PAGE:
In 2001 after attending a World Evangelical Alliance General Assembly with Graeme Lee, they returned to New Zealand, organised a number of gatherings with evangelical leaders, and re-launched as Vision Network (now called NZ Christian Network) in 2002. They served on the board from 1990. Jinny was focused mainly on women’s ministries, finishing in 2011, and Bruce served as board chairman until 2011, and board member until earlier this year.
New Zealand Christian Network would not be here today without them,
so it is an honour to present this Unity and Mission award to Bruce and Jinny Patrick.
Sadly, after the board made this selection, Jinny was diagnosed in June with cancer. Four weeks later she had a massive stroke, and three days after that she passed away. We are pleased that Jinny’s daughter Alexandra is here today to stand in Jinny’s place alongside Bruce. Please welcome Bruce and Alexandra.
The Secularism award this year goes to a man who understands that secularism does not mean that children should not learn about Jesus and the Christian stories which are an integral part of this country’s foundation.
He has worked in a number of youth ministries including YFC’s Rock programme. At law school he was awarded the David Mummery Scholarship in law for academic achievement and service to the community.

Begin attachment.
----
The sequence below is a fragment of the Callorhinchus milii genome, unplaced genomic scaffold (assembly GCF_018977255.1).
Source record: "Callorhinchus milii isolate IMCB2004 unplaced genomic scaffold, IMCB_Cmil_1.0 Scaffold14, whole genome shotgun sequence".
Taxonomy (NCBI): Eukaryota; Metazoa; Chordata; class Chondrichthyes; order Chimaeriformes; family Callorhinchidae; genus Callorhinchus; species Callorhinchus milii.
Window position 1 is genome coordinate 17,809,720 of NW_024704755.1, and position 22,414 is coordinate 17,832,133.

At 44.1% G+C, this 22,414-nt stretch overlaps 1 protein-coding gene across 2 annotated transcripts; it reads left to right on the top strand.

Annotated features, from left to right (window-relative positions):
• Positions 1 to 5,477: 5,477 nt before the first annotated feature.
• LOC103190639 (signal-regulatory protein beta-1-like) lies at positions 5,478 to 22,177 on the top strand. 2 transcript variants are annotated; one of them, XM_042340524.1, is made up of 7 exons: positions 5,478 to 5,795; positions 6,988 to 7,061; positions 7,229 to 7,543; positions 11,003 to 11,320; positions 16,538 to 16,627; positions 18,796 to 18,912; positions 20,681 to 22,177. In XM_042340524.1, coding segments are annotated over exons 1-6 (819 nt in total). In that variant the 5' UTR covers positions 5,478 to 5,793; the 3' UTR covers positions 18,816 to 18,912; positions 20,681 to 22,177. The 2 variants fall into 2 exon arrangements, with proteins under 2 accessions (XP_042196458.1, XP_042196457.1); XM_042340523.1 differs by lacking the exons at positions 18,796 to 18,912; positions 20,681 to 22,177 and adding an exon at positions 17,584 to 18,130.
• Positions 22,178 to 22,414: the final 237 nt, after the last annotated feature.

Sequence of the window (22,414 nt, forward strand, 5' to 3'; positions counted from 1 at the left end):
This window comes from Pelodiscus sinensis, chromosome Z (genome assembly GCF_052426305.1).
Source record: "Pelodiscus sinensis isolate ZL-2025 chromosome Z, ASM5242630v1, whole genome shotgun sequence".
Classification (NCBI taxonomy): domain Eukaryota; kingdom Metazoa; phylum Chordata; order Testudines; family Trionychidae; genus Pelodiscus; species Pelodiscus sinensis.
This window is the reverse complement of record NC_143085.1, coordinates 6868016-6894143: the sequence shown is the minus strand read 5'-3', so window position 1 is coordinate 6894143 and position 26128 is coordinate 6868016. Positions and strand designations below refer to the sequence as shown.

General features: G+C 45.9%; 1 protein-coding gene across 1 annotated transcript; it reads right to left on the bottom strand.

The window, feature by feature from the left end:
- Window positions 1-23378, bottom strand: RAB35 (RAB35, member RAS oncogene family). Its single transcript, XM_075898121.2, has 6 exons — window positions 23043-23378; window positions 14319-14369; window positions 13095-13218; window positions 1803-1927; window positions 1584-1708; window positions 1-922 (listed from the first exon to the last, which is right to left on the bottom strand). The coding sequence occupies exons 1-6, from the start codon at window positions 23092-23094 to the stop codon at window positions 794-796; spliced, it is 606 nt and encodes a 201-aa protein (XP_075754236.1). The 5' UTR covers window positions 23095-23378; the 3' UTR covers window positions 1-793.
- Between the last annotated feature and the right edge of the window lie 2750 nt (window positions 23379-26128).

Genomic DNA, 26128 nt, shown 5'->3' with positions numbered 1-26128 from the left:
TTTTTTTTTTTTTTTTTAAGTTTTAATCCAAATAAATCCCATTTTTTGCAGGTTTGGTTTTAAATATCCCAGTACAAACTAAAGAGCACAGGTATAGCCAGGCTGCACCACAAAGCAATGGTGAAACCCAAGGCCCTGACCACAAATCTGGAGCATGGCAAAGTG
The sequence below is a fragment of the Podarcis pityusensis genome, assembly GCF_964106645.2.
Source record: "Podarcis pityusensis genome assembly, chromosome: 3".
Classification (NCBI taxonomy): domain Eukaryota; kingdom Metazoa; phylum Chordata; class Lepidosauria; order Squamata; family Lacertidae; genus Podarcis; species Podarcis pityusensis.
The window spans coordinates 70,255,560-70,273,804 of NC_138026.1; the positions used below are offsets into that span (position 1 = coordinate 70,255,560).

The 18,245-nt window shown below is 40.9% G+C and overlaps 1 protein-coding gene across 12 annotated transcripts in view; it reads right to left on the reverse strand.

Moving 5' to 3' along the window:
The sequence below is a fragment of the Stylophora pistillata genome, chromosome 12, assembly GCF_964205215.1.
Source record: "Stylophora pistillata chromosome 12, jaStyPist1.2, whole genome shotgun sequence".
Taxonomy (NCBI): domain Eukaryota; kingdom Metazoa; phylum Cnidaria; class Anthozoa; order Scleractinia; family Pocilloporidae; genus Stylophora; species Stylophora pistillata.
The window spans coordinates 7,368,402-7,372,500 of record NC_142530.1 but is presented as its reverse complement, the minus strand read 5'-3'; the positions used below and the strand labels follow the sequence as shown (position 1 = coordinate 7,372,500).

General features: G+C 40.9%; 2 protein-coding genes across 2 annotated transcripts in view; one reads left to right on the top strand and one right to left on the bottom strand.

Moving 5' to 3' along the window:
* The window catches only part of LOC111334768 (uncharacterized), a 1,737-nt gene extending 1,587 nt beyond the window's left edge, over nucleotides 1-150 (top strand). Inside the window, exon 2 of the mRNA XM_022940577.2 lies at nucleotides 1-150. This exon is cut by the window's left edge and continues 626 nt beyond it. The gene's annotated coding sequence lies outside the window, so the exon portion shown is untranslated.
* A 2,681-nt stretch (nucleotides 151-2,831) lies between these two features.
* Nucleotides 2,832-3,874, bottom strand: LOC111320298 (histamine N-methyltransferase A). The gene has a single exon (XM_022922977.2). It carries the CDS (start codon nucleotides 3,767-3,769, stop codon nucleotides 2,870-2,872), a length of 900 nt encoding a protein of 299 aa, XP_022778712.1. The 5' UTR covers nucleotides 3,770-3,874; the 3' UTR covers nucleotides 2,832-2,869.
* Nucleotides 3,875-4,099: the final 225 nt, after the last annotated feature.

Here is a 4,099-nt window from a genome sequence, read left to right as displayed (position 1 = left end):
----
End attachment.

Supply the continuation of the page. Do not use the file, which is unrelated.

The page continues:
He works now as a lawyer, but is known to most people as CEO of the Churches Education Commission, a part-time position he has held since 2011.
CEC runs Christian Religious Education programmes, often referred to as Bible in Schools in approximately 600 schools around the country. This involves a huge nationwide team of volunteer teachers and the challenge of ensuring adherence to CEC content and policy throughout.
In his role he is attacked regularly by groups and individuals who do not want CRE in schools, some of whom can get very personal and vicious in their comments.
He appears regularly in the media explaining why CRE is important and why it is not illegal. On every occasion he speaks with gentleness and grace. Under his leadership CEC has innovated with new curricula and programmes, and continues to work at communicating well with schools and parents. Please welcome – Simon Greening
The Marriage and Family award goes to two people who have worked for over 25 years in the area of problem sexuality leading to pornography addictions, affairs and similar issues.
These problems can affect leaders in the church as well as people outside.
Understandably, marriages are devastated when the “bombshell of discovery” surfaces and many marriages don’t survive. But these two people have helped save many marriages from divorce over the years.
David has developed a very successful treatment program, and support groups for men facing issues of problem sexuality, addiction and abuse. Jean has been successfully leading a woman’s support group for wives that provides a safe place to share, and to receive hope again for their relationships.
They themselves have been married for 43 years, working together first in social work and later as Salvation Army officers.
For the last 25 years they have worked as counsellors at the Tamaki Family Health centre. Demand for the sort of help this couple have developed is huge and comes from all over New Zealand.